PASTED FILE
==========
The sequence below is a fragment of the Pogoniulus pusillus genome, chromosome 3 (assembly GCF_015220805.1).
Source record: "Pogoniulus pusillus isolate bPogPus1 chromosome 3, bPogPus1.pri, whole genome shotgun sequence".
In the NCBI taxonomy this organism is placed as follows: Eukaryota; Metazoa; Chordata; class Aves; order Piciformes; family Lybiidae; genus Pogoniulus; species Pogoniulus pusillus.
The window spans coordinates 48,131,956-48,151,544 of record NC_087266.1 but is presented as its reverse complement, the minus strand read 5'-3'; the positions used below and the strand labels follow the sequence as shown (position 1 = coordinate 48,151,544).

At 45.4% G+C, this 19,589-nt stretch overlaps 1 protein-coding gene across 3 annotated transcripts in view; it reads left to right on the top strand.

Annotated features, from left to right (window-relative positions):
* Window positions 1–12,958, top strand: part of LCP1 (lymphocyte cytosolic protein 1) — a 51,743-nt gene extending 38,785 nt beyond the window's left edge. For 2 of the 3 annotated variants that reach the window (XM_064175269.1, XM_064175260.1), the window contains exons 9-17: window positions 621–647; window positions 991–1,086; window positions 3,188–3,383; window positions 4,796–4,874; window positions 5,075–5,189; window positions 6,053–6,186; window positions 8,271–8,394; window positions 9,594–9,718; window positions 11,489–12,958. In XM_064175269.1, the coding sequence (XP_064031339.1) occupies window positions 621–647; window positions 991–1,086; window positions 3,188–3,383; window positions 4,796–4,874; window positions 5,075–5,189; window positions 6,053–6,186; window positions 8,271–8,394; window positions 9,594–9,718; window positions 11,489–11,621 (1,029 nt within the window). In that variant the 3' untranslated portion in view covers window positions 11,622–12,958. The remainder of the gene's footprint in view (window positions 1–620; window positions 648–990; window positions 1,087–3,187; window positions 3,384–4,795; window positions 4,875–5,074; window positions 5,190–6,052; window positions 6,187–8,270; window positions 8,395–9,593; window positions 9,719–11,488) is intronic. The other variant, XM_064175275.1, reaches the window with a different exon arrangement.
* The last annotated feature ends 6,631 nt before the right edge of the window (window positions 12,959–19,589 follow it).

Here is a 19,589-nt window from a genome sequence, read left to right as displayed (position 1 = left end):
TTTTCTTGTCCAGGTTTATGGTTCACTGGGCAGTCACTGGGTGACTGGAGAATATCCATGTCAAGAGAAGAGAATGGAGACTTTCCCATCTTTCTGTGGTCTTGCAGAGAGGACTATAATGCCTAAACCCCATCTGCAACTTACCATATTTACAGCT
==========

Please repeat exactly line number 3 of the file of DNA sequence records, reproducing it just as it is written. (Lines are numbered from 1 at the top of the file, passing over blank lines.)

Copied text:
In the NCBI taxonomy this organism is placed as follows: Eukaryota; Metazoa; Chordata; class Aves; order Piciformes; family Lybiidae; genus Pogoniulus; species Pogoniulus pusillus.